Here's the official press release kicking off the 1,200+ Play Days happening this weekend across the world! If you attend one, be sure to bring your camera, then share your photos on your Play Day's site after the event! Check out some last-minute tips and ideas for your Play Day.
KaBOOM! Play Days bring more than 1,000 communities together to celebrate play and get kids off the couch
Kids in all 50 states, in 12 different countries and on every continent (Including Antarctica) get out to play from September 19-27
Washington, DC – September 15, 2009 – With children between the ages of eight and 18 spending on average 6.5 hours a day in front of the television or computer1, kids need a strong dose of good, old-fashioned, outdoor fun. This September 19-27, more than 1,000 communities across the country and around the world will get playful by participating in KaBOOM! Play Days, free, fun-for-the-whole-family events that celebrate play, raise money and volunteers for park and playground improvement, and rally support for the cause of play. KaBOOM!, the national non-profit dedicated to bringing play back into the lives of children, is presenting Play Days worldwide with help from long-time supporter KOOL-AID. At each Play Day, communities will come together to host fun field-day style events for their kids and improve the parks where they play.
“It's no secret that play is key to healthy child development,” said Darell Hammond, CEO of KaBOOM!. “Research shows that active kids are healthier, perform better in school, and learn better social skills than children who are less inclined to play. By joining in a local Play Day, parents can demonstrate that they value play, healthy families and healthy communities.”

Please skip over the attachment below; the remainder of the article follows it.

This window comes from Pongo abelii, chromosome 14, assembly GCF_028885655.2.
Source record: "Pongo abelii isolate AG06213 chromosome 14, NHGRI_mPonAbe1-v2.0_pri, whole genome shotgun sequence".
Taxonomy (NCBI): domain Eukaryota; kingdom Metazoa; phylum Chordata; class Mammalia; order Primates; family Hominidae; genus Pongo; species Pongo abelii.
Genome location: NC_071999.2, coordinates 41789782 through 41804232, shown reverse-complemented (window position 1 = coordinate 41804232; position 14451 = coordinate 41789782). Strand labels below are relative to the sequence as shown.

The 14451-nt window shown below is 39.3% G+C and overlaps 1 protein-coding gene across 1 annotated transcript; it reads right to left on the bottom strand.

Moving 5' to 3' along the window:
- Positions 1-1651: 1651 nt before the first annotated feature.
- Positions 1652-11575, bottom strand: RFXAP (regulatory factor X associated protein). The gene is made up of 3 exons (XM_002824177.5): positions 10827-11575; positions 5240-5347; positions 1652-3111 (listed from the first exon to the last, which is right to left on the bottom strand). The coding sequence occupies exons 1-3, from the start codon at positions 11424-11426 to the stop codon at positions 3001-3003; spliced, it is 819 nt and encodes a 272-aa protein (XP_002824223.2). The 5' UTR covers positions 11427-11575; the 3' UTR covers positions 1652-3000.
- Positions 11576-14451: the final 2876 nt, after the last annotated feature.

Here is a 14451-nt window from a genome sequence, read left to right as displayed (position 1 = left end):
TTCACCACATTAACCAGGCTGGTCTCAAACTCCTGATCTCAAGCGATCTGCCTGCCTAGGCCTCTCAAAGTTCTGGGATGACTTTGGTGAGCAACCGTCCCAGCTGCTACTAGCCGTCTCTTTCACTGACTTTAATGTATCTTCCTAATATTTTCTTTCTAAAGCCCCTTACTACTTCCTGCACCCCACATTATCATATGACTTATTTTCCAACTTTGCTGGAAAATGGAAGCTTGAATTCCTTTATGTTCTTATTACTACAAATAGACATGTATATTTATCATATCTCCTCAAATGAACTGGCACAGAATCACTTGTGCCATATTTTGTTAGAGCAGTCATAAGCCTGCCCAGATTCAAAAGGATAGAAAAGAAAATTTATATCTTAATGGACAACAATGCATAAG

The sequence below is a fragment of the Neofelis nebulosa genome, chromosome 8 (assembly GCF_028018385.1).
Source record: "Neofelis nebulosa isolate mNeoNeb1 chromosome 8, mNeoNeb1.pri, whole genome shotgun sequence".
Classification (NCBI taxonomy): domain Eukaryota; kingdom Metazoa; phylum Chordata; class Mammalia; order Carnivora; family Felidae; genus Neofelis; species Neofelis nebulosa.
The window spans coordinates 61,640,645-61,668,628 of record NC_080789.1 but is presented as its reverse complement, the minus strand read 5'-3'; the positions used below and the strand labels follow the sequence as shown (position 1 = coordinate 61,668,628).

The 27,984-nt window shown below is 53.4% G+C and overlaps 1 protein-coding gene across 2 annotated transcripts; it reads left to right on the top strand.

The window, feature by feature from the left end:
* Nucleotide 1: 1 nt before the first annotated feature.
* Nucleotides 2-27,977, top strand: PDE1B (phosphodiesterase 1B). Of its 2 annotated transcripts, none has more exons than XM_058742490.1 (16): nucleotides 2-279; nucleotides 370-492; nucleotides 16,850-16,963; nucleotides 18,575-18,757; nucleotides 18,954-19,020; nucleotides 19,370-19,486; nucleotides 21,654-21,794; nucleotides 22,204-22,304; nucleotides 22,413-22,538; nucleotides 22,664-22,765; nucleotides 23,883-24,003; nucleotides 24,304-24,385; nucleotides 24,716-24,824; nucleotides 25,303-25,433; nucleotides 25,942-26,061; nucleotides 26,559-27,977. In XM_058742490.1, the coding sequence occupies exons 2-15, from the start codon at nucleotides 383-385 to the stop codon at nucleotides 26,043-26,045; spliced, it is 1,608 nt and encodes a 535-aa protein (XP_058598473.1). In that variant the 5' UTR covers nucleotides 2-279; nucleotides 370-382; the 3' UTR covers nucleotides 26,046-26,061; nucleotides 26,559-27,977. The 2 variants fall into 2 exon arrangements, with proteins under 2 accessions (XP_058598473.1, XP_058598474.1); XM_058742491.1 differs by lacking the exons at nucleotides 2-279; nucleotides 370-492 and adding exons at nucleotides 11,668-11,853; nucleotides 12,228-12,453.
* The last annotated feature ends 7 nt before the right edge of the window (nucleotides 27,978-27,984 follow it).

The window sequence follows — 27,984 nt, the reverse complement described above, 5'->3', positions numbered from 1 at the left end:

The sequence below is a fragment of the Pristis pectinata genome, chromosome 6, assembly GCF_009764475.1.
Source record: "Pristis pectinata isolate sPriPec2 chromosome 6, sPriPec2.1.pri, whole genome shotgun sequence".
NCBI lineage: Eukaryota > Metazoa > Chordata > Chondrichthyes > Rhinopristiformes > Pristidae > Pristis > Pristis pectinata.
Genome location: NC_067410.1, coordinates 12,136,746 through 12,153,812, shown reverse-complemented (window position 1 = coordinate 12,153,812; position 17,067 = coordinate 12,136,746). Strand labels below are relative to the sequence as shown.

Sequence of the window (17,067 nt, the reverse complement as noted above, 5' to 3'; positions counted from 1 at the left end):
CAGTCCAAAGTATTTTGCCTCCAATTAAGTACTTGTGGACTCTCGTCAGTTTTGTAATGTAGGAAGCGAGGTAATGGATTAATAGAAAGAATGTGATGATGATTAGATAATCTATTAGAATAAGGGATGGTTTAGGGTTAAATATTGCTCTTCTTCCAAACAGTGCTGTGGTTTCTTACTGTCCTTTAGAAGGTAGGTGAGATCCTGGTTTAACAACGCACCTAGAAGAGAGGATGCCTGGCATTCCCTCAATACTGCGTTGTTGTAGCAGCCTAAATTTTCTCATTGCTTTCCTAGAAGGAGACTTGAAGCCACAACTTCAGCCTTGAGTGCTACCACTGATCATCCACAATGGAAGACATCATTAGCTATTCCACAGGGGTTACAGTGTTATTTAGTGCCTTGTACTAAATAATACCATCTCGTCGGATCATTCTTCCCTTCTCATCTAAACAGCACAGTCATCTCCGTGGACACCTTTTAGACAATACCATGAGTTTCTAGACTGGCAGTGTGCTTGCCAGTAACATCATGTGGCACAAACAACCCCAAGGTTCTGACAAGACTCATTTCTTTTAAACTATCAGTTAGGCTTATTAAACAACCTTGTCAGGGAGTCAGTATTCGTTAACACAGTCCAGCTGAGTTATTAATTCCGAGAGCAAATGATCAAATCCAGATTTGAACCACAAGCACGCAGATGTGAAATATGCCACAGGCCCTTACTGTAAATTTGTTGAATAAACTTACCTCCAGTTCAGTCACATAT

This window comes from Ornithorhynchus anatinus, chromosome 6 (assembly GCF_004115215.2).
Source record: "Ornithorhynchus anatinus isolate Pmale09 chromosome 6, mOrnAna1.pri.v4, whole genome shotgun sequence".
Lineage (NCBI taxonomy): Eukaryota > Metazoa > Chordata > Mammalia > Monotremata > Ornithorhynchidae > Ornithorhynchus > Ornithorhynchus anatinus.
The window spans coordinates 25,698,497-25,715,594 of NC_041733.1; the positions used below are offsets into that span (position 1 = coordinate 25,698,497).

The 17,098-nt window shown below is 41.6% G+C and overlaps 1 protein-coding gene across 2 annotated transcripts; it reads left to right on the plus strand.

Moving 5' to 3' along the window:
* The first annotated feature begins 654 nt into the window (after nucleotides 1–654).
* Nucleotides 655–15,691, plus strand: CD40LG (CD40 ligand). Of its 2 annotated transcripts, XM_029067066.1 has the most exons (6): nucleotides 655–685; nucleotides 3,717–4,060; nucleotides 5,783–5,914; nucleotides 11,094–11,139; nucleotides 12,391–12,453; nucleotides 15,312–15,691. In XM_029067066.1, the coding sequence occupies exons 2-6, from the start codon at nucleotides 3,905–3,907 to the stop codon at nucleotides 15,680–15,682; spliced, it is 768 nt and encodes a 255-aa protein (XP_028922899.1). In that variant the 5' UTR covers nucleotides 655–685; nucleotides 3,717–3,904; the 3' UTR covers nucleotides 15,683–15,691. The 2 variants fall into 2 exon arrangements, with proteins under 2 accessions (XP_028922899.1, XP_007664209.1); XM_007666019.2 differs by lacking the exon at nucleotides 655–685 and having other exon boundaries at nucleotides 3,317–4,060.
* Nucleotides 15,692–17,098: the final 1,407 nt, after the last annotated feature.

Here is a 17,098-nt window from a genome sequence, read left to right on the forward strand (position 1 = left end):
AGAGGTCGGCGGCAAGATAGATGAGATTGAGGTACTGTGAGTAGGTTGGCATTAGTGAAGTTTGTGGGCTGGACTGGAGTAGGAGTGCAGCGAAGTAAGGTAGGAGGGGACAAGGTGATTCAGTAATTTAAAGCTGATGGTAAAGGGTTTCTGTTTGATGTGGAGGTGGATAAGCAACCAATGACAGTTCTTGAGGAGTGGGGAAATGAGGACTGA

Why do kids need unstructured play? Current statistics are dismal when it comes to children and playtime:
Since many child-advocacy and health organizations, including the American Heart Association, advocate that kids play for at least an hour every day, KaBOOM! and KOOL-AID will be asking parents who attend Play Days to sign a playful beach-ball petition supporting every child’s right for 60 minutes of time to play every day. After getting their petitions signed, every community will play in their own special way:
KaBOOM! is a national non-profit organization that envisions a great place to play within walking distance of every child in America. Since 1995, KaBOOM! has used its innovative community-build model to bring together business and community interests to construct more than 1,600 new playgrounds, skate parks, sports fields and ice rinks across North America. KaBOOM! also offers a variety of resources, including an online community, free online trainings, grants, publications and the KaBOOM! National Campaign for Play, which includes Playful City USA and Playmakers - a national network of individual advocates for play. Headquartered in Washington, D.C., KaBOOM! also has offices in Chicago and San Mateo, Calif. For more information, visit www.kaboom.org.
About Kraft Foods
Kraft Foods (www.kraftfoodscompany.com) makes today delicious in 150 countries around the globe. Our 100,000 employees work tirelessly to make delicious foods consumers can feel good about. From American brand icons like Kraft cheeses, dinners and dressings, Maxwell House coffees and Oscar Mayer meats, to global powerhouse brands like Oreo and LU biscuits, Philadelphia cream cheeses, Jacobs and Carte Noire coffees, Tang powdered beverages and Milka, Cote d'Or, Lacta and Toblerone chocolates, our brands deliver millions of smiles every day. Kraft Foods (NYSE: KFT) is the world's second largest food company with annual revenues of $42 billion. The company is a member of the Dow Jones Industrial Average, Standard & Poor's 500, the Dow Jones Sustainability Index and the Ethibel Sustainability Index.
1 Roberts, D. F., Foehr, U., & Rideout, V. Generation M: Media in the Lives of 8 to 18 Year Olds. Kaiser Family Foundation, 2005.
2 Centers for Disease Control, National Health Assessment Nutrition Examination Survey (NHANES) 2003-2006. http://www.cdc.gov/obesity/childhood/prevalence.html